You have made a start on your garden, looking at it in your mind’s eye from the outside in and from the inside out. You have considered the visitor as well as the owner. Approaches, sight lines and spatial movement have all been measured, ordered and analyzed. Now for the content itself, the plants, flowers, shrubs, trees, borders and stonework that will make up the garden.
Do you remember what my master gardener friend said with reference to the colors, textures and the rest of the specific design elements? “These matter individually and as a whole. Are they of interest year-round? Foliage, especially evergreen, is actually more important than flowers for the overall structure, but flowers provide delight.”
Individual components part of the whole. The obvious elements (the flowers) may be less important than the foundational elements (shrubs and other evergreens). Look for delight that transcends seasons.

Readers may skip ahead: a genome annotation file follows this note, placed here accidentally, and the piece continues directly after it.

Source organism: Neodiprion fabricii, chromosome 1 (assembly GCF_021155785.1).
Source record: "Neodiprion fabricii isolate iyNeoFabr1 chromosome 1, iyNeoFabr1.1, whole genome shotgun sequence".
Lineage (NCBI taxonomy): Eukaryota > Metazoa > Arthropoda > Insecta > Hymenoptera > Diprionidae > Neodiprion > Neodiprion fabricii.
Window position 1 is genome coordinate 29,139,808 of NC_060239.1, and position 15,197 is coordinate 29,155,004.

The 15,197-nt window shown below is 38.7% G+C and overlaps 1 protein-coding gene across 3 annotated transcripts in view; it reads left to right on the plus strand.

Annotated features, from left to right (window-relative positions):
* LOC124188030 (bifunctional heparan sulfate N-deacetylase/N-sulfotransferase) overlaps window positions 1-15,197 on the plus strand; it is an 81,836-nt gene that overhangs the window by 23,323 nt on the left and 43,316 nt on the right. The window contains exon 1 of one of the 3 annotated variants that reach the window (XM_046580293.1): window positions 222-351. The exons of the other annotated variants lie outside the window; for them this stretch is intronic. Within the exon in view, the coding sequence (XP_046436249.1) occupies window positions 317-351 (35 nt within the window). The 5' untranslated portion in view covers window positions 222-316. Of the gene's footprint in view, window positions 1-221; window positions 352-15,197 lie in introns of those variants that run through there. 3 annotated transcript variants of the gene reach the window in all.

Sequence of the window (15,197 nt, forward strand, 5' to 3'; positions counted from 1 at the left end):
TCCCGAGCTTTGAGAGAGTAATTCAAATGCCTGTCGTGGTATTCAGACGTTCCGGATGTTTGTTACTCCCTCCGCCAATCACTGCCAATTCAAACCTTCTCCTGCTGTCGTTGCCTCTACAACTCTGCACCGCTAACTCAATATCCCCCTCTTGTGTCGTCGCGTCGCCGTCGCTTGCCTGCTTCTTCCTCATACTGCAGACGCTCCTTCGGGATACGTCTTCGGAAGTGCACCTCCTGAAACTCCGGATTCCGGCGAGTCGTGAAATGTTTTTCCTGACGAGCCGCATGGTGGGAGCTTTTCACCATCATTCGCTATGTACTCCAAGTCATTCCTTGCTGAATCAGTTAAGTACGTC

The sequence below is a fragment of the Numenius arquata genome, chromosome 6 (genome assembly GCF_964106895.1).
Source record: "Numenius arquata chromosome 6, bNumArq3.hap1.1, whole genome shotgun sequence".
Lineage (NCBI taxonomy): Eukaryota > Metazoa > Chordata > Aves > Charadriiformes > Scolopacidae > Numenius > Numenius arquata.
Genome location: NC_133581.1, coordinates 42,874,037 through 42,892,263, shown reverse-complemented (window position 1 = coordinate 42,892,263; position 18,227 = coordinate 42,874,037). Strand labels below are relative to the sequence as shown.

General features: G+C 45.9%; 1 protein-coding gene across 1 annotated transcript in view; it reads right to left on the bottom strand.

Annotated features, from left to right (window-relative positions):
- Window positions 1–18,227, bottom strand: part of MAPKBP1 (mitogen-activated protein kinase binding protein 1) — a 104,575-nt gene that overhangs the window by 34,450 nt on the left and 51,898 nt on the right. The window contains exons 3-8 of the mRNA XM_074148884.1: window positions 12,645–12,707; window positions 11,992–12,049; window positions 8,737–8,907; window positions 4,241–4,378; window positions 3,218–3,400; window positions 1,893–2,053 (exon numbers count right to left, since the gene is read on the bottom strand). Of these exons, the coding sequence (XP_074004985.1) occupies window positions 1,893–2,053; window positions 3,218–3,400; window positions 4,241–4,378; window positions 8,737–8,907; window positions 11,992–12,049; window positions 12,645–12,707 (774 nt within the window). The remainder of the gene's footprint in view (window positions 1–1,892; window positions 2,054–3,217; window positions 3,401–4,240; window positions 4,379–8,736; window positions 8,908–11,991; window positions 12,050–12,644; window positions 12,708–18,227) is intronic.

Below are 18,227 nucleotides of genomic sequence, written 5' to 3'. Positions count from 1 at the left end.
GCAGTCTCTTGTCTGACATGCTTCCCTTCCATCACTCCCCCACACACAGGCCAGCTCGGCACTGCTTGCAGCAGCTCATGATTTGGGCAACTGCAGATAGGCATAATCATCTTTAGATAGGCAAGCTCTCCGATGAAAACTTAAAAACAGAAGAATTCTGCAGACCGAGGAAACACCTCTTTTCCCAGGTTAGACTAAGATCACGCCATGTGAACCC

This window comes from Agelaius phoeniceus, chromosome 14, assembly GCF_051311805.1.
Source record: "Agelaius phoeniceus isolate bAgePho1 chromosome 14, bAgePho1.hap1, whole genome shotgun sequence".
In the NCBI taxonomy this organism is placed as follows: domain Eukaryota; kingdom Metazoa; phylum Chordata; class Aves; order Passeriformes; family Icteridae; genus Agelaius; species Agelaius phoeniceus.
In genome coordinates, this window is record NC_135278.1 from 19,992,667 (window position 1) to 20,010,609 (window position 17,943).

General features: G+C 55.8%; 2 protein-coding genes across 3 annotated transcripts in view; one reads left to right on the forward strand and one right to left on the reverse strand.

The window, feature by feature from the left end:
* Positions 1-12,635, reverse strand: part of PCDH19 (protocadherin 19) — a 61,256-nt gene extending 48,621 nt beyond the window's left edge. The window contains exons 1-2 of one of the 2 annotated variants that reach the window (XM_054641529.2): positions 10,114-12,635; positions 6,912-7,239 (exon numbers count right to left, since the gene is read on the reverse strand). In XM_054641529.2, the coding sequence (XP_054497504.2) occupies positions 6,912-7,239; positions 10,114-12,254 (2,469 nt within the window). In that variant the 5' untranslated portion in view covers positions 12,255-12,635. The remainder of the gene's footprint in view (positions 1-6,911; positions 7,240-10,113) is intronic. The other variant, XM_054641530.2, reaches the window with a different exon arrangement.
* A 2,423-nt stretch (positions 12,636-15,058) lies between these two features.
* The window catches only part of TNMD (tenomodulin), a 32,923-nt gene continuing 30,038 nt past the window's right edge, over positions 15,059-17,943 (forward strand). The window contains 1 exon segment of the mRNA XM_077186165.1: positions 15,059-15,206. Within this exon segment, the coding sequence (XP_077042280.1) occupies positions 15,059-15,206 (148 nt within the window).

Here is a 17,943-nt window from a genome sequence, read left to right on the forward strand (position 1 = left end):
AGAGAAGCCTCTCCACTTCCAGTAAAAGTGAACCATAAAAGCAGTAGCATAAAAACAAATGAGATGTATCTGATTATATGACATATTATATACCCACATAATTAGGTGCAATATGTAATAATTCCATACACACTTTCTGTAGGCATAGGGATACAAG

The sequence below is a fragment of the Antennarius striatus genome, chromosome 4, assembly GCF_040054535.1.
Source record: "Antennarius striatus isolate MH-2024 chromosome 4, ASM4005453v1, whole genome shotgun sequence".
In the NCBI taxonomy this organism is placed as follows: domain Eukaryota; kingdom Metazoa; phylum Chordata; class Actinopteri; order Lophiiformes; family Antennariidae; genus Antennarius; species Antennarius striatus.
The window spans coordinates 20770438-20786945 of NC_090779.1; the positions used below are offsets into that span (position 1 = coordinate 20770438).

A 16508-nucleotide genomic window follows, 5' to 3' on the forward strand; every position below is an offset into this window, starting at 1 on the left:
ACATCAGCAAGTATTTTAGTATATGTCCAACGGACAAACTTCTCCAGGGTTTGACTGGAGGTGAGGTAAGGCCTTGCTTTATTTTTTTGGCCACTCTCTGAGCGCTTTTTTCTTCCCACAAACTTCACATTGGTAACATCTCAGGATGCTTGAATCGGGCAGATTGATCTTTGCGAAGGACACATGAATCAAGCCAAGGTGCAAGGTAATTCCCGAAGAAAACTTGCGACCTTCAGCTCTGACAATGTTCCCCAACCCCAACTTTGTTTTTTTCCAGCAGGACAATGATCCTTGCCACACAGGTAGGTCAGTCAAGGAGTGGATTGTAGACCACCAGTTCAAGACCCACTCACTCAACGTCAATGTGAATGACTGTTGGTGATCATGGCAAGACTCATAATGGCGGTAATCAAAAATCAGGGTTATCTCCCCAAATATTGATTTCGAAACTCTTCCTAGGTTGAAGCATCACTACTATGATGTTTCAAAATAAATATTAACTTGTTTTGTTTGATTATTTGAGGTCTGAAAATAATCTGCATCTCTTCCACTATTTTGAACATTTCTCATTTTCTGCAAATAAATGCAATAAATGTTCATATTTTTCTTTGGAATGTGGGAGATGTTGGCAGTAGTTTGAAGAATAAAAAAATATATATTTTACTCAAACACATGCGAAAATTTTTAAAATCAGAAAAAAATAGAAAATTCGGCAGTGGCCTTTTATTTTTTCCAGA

I have struggled to find the right image for the home page of my business website. I think I have done a good job of varying the types of images included on all the site’s pages. But I am stuck on a season specific image up front, that forces me to swap it out as a new season settles in. Grafton, where we live, is ever changing in looks. It may make sense to change my homepage with the seasons. But maybe not.
When I look at the Squarespace websites held by other website designers I note generic year-round images. They look nice. Such a solution is certainly worth considering as you craft your own website.
Still, you may opt for seasonal changes. Your business or blog or non-profit may indeed have a seasonal feel. Make sure, whatever you do, that you take the small detail and larger appearance feel into consideration as you put it all together.
Next week we will talk about the “delight” provided by flowers (not to mention the stability of greens) and how this might be reflected in your site. Stay tuned.